- It is true that proteins help in repairing muscles
- Protein is an essential macronutrient that aids your workouts
- It aids muscle recovery
Protein supplements are commonly consumed by body builders or those who want to gain muscles. But, does are they entirely necessary for these benefits? Is it healthy to consume protein supplements on a daily basis? Answering some of these common queries is nutritionist Pooja Makhija on Instagram. In one of her recent IGTVs, Makhija shares that one of the most common queries of people going to the gym are, "Shouldn't I be taking protein supplements?"
Protein supplements: Are they an absolute necessity?
According to Makhija, taking protein doesn't really convert to an increase in muscle mass. Neither does it destroy the fat and turn it to muscles. "Just eating protein will not convert it to more muscles. You need to build muscles in the gym. The additional protein intake will act like a cement to the already-laid bricks, for keeping them strong and vital," she explains.
It is true that proteins help in repairing muscles. It is an essential macronutrient that aids your workouts. The wear and tear you put in through by working out, protein rich foods will help you recover from them, says Makhija.
Speaking of supplements, the Mumbai-based nutritionist says that just because you're exercising, it doesn't mean that you need an additional concentration of protein supplements. By definition, supplement help in completing or enhancing a particular thing.
"You may not need any supplements in case you are able to get all the nutrition from your daily diet," she says in her video. If your daily protein requirement, which ideally is 0.8 gms per kg of your body weight, is fulfilled by your diet alone, you don't protein supplements in the form of protein bars or protein shakes.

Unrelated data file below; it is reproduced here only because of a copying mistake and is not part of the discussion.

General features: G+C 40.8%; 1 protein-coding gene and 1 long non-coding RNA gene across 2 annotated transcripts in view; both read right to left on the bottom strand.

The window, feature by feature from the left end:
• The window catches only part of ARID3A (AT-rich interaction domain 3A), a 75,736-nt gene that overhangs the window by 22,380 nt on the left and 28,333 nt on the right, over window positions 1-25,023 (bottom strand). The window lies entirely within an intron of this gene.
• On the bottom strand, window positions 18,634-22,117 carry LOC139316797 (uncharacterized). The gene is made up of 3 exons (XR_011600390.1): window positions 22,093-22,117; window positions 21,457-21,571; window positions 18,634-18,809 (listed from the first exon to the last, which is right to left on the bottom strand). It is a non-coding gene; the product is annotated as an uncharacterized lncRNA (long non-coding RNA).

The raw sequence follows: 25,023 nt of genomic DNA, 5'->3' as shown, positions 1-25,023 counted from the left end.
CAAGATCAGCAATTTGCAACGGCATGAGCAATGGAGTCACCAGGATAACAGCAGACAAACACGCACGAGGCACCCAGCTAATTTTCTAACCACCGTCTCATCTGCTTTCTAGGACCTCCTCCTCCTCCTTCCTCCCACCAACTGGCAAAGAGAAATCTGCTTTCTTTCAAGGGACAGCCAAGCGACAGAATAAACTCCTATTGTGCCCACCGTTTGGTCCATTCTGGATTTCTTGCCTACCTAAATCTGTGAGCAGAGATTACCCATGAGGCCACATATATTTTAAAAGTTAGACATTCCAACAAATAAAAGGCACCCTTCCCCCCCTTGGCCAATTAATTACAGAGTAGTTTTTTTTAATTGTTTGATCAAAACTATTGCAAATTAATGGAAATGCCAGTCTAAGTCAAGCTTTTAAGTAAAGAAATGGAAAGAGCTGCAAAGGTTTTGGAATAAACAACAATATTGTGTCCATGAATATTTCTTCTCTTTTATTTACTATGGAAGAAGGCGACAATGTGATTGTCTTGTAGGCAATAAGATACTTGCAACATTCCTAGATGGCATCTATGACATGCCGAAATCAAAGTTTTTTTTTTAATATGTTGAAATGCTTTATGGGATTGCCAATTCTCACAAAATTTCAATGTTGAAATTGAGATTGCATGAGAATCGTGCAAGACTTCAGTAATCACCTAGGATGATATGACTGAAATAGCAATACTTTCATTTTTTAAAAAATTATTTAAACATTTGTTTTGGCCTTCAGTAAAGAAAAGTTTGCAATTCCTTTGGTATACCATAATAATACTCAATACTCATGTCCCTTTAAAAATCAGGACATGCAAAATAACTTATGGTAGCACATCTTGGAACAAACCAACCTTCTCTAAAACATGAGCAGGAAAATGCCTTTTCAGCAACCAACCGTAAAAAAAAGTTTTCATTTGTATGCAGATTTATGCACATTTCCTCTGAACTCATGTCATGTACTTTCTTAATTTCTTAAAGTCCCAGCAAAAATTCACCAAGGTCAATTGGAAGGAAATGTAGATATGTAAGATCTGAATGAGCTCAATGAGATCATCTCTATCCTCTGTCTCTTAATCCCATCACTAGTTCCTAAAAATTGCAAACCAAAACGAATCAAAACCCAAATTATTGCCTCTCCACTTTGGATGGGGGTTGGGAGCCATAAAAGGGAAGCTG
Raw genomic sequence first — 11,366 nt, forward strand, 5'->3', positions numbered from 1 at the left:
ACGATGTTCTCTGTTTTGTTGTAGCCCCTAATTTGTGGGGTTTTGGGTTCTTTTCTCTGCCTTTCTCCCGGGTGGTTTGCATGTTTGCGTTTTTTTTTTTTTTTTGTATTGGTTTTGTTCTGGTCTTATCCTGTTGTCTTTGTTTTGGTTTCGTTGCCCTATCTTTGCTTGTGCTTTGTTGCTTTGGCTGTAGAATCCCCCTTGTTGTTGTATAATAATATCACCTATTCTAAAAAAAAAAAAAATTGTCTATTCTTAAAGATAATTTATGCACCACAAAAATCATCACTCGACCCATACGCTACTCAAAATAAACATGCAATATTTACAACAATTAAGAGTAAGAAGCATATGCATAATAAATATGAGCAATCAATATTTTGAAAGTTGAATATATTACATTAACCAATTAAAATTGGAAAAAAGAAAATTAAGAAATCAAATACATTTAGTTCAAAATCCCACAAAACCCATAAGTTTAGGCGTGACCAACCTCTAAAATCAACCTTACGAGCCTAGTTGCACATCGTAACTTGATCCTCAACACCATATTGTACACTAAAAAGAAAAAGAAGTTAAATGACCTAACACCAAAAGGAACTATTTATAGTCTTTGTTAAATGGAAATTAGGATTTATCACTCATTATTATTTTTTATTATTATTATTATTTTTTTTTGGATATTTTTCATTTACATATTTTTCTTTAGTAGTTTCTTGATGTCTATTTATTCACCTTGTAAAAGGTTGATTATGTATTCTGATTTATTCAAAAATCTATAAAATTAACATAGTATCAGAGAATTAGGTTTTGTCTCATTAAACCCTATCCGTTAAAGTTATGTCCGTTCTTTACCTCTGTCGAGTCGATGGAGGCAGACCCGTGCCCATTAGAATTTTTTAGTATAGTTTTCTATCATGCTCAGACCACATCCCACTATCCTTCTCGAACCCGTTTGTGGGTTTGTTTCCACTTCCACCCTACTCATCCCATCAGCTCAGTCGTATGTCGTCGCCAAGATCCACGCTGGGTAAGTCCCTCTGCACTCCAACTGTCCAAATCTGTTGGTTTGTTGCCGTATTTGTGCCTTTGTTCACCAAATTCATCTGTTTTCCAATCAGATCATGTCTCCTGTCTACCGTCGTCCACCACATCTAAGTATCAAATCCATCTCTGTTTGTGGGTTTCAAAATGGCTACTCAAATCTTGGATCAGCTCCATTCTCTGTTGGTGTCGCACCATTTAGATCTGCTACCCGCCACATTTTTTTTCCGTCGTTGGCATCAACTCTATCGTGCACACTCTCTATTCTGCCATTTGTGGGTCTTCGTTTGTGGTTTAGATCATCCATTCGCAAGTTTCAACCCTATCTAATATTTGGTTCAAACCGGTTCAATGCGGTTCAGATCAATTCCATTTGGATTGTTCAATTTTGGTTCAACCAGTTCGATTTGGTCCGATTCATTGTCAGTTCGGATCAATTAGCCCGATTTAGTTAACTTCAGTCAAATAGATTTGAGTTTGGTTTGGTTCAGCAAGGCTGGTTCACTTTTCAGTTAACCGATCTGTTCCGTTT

If you want to build muscles, you need 1.2 gms to 2 gms of protein per kg of your body weight, depending on the intensity of your training. People who follow a non-vegetarian diet can easily fulfil this need. Vegtarians and vegans too can get sufficient protein, by eating lentils, legumes, soy foods, nuts and seeds regularly.
Note that consuming proteins in excess, or more than 30% of your daily calorie intake, can harm your body and may even lead to weight gain. "Take protein supplements only if you are engaging in excessively heavy weight lifting or if you have a poor appetite," she recommends.
Make sure you opt for protein powders with hypoallergenic ingredients like hemp, brown rice, peas or a combination of them. Avoid whey protein unless you are certain that you can tolerate dairy.
Thus, protein supplements are not a compulsion for muscle construction. "Remember, you build muscles in the gym. Protein is an aid to keep your muscles strong," says Makhija.
(Pooja Makhija is a nutritionist, dietitian and author)
Disclaimer: This content including advice provides generic information only. It is in no way a substitute for qualified medical opinion. Always consult a specialist or your own doctor for more information. NDTV does not claim responsibility for this information.